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I've been trying to understand the fundamentals of general abstractions and modeling: there are quite a lot of books when you search for abstractions, but most of those seem to be about learning object-oriented programming in a given language.

Is there a book out there that's the de-facto standard for describing best practices, design methodologies, and other helpful information about general abstractions and modeling? What about that book makes it special?

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Hi David, open-ended book recommendation questions don't work well here, as they tend to be a list of people's favorite book with no explanation about why the books are any use. I've revised your question to better fit with what types of book questions we do allow here. For more information, check out Are book recommendations on-topic?. –  user8 Aug 23 '11 at 6:10
    
No. Every decade or so, the book is different. It is ok, but the problem is that everyone thinks of not the same book. –  user7071 Sep 2 '11 at 13:41
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7 Answers

Personally, I'd recommend Eric Evan's: Domain Driven Design

This book gives a good history of modeling and quickly get's into best practices, with a bias on having a domain model in place, separate from infrastructure and UI layers. While this sounds very obvious, you'd be surprised at the number of apps out there that don't follow it and the developers complain their software product is a maintenance nightmare and new members to the team take ages to get to grips with the system. This book shows you how to avoid that and proposes some good strategies.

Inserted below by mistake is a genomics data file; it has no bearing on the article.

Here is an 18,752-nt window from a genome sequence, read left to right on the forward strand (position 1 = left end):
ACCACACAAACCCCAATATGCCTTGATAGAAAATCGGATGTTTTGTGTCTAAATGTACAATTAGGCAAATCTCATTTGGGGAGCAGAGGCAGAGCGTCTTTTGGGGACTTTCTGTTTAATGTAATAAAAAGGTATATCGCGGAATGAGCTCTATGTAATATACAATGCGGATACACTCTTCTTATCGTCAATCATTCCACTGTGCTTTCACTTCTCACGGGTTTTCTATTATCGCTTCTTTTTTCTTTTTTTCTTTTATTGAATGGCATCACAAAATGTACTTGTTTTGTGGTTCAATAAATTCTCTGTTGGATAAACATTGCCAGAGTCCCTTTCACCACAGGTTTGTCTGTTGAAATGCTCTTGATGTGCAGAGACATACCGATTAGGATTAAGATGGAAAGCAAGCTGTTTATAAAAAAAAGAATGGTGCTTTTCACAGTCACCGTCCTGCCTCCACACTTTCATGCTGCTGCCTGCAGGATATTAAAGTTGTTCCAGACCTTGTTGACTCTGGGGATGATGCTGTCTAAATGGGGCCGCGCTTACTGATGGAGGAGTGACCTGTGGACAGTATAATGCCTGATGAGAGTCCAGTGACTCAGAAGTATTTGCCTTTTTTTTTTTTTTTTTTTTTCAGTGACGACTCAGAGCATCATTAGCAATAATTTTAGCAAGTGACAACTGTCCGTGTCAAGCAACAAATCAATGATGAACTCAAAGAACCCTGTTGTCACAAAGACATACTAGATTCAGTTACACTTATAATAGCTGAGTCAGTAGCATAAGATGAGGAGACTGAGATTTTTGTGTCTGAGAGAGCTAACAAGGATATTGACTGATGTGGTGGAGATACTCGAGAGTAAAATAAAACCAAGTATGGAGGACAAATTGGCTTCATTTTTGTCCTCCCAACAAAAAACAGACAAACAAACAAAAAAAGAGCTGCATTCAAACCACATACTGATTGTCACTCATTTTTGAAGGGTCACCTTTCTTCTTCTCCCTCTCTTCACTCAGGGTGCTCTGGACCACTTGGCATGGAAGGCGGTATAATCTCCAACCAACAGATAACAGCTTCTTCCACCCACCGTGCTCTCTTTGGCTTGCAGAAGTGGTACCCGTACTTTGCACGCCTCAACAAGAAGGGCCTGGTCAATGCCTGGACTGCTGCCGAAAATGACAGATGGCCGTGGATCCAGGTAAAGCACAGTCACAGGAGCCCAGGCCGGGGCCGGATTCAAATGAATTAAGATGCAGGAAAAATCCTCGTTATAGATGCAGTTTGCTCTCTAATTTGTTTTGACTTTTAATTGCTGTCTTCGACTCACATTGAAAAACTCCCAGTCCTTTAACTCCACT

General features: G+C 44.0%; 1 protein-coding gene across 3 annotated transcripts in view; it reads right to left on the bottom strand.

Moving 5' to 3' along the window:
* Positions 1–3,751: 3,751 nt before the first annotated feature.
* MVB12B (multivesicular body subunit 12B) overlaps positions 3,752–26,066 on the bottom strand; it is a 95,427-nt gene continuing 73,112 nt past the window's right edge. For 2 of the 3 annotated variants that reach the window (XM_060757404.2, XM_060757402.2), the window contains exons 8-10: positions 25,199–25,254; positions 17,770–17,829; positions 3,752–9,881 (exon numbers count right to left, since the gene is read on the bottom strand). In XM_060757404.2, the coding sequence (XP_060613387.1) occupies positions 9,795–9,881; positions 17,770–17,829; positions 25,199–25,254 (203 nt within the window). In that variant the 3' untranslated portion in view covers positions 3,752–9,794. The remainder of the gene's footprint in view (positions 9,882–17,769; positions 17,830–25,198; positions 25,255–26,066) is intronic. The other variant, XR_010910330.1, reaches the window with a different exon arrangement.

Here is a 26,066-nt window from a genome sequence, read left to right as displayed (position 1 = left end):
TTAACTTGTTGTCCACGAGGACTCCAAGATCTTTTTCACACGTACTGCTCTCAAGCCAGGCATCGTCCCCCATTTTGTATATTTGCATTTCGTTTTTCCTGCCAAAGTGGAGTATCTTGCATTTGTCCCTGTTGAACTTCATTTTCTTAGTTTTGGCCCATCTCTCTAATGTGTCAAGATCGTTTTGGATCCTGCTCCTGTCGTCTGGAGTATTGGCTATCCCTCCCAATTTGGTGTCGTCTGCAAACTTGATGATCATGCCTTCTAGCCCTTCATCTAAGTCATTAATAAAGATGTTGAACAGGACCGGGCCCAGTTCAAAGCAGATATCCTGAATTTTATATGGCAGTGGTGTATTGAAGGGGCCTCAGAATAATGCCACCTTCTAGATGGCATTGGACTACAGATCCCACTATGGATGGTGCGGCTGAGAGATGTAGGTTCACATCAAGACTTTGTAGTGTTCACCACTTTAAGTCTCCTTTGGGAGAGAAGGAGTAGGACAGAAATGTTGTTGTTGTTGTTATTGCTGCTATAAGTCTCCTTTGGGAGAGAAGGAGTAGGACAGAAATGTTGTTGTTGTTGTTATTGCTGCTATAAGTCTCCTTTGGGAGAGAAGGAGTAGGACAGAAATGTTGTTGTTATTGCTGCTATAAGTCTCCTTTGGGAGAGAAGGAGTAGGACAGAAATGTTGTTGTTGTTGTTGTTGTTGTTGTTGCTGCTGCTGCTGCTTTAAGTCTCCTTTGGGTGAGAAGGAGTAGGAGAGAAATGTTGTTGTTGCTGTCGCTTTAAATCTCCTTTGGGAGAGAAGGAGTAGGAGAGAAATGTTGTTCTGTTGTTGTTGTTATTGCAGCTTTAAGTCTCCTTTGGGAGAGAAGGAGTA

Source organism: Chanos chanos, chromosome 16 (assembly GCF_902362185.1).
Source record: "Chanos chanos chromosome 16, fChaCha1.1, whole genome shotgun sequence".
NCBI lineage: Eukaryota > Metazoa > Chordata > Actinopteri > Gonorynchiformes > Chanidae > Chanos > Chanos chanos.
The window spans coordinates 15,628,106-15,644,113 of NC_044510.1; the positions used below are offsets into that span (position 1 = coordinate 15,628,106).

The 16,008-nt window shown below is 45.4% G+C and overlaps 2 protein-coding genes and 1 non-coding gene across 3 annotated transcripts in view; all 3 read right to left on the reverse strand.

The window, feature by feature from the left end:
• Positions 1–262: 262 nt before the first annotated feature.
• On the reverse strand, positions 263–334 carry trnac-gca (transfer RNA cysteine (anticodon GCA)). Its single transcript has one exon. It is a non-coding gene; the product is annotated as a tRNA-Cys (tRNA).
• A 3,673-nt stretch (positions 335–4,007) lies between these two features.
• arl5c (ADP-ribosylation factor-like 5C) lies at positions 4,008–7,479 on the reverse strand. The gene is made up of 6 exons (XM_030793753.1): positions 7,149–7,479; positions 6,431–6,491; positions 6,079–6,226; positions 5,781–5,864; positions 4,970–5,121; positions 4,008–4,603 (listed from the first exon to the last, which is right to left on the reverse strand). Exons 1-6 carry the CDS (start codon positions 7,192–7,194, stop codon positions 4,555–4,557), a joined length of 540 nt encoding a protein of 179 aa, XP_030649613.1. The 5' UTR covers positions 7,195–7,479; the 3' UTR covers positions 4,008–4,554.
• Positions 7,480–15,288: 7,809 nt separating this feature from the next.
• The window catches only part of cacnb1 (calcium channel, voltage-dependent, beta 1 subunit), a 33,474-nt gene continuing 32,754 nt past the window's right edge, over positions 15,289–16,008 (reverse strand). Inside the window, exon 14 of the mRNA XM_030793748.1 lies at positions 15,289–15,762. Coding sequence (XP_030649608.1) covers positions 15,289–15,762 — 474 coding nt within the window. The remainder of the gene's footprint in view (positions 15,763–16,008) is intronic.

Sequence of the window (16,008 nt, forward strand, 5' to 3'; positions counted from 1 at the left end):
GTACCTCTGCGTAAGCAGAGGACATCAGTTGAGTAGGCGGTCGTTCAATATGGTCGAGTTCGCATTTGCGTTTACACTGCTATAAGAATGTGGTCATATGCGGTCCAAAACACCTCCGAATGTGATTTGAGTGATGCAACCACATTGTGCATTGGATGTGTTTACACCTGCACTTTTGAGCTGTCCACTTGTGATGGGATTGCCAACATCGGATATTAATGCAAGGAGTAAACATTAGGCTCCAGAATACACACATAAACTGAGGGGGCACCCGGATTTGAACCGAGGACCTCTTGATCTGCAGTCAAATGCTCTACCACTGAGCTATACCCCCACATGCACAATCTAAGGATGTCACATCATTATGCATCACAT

I will admit that the book can be a dry read in sections, but it's got a lot of wisdom in it. I don't think I've met anyone that's said anything bad about it and my copy is frequently borrowed by other developers who need to brush up on their modeling skills.

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I, too, can recommend this book, –  Falcon Aug 23 '11 at 7:28
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Have a look,if "Analysis Patterns" by Martin Fowler is suited for you. In this book, Fowler describes model patterns, that can be found in various domain problems (from Situation A, Situation B and Situation C emerge Pattern X). He uses examples from financial services and medic care.

My personal experience with the book was, that it helped me "thinking in patterns". It helped me abstract from a situation in a domain to a more abstract patterns. If you are looking for modeling and abstraction of information, then I'd recommend you to read the book (despite its age). The book does not cover however algorithm design and things alike.

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If you want to read a book about how to build abstractions in programming, I would highly recommend "Structure and Interpretation of Computer programs"

http://mitpress.mit.edu/sicp/

By a short look into the table-of-contents,

http://mitpress.mit.edu/sicp/full-text/book/book-Z-H-4.html#%_toc_start